Beyond design and aesthetic, glass can be customized and enhanced for security and natural light to increase safety, productivity, communication and improve the overall workplace experience.
Natural light in the workplace is a growing trend, and the use of glass is becoming the go-to solution. But glass can offer more beyond just aesthetics and design. The full ecosystem of glass solutions offers functionality, from the glass itself to the hardware that accompanies it. It enhances the utility of the space you’re working in, allowing for more open communication and line of sight. The use of glass has many benefits in the workplace, from the layout and functionality of the space, to the energy and mood it provides its occupants.
Designing for Wellness
In the workplace, daylighting, the use of natural light to reduce traditional electrical lighting, continues to be increasingly common. Not only does it reduce energy consumption and offer a sustainable option that many consumers are seeking, its impact on personal health can be even greater. Studies show that natural light is proven to boost productivity, improve mood and enhance overall well-being, making it high on the list for increased employee experience and performance. In a recent survey conducted by the HR advisory firm Future Workplace, it found that natural light and views of the outdoors outranked other perks, like onsite cafeterias and fitness centers, as the number one attribute to a workplace environment. While the demand for wellness-based designs continue to grow, workplace design trends are shifting away from being private and enclosed to collaborative and open. Glass makes both – wellness and collaboration – possible.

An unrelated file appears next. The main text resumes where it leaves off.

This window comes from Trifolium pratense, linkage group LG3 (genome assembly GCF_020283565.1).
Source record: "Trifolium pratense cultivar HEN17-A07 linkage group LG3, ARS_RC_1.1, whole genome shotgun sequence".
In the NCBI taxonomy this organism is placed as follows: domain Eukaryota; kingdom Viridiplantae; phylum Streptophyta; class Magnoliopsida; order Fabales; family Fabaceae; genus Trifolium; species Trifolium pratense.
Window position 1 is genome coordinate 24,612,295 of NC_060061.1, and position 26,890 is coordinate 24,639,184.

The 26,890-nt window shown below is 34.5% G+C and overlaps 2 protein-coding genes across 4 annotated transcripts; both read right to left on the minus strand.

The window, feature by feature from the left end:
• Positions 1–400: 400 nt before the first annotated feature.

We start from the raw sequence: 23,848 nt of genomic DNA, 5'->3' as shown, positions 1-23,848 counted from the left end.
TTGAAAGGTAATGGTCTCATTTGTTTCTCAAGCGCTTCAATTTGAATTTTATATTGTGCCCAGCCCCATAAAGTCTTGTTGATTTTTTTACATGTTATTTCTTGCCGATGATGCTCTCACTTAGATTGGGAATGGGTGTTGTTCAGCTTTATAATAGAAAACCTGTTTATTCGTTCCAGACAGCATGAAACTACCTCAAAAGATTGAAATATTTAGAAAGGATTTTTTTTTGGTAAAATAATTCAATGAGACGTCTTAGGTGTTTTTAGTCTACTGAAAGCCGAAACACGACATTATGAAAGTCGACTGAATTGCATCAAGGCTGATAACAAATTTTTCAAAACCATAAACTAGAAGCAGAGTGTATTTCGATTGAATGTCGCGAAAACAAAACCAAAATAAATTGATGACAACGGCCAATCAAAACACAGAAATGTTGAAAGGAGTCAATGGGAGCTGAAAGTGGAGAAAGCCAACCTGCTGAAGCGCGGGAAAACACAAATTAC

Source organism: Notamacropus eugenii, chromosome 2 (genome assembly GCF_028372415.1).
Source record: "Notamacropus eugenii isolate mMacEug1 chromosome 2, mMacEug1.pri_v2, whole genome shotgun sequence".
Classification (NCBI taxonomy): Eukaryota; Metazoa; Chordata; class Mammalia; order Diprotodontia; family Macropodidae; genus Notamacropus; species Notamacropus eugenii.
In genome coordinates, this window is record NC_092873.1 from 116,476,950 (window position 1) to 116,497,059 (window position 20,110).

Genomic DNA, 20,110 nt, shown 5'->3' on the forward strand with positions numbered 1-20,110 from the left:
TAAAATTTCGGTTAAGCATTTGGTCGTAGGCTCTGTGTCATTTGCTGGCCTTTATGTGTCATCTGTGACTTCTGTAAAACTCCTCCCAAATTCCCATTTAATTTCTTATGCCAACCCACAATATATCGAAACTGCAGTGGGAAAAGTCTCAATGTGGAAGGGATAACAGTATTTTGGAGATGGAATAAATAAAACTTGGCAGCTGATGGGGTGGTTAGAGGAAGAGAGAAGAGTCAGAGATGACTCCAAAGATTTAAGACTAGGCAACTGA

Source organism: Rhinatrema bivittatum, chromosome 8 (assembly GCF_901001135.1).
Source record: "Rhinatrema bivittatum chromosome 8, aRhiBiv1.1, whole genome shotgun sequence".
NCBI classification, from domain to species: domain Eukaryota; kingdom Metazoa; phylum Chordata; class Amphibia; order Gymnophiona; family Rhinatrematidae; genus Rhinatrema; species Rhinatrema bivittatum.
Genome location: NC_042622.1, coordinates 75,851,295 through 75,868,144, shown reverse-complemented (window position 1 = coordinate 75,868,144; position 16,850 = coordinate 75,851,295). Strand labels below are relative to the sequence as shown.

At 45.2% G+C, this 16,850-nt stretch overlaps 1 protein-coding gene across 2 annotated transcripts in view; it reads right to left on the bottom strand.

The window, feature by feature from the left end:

The office environment often reflects a business’s core values and culture. Companies look to strive for collaboration and transparency, which is why we’re seeing so many new open office layouts. Implementing glass solutions increases employee well-being while also maintaining a collaborative feel, which can result in a positive and healthy work environment that can enhance efficiency, communication and collaboration.
Advancing Sustainable Environments
At the end of 2017, one out of every four dollars under professional management in the United States—$12.0 trillion or more—was invested according to sustainable investing strategies. In fact, estimates show that commercial building owners and managers will invest a projected $960 billion globally to make their existing infrastructure more sustainable between 2015 and 2023 to meet the demand for green buildings. As more facility managers, architects and designers seek to go green and promote a lower carbon footprint, glass is becoming a central tenant.
Electrochromic glass, or “smart glass,” uses electricity to change it from opaque to translucent and can be controlled manually or programmed to adjust according to the position of the sun. Aside from the obvious reduction in energy costs from limiting the use of electrical lighting, automatic shading and design in glass curtain walls help reduce the load on a building’s HVAC unit, further reducing energy use and costs.
Using Glass for Human-Centric Design
From onsite gyms, meditation rooms and more, employers are investing in the health and wellness of their workforce. This includes using the design of the space as a way to improve the human experience. WELL certifications, measuring how buildings promote healthy lifestyles and employee wellness, have become the larger goal for designers.
Through glass, architects and business owners can create a dynamic and human-centric environment that feels authentic to the brand and leaves growth for new innovations.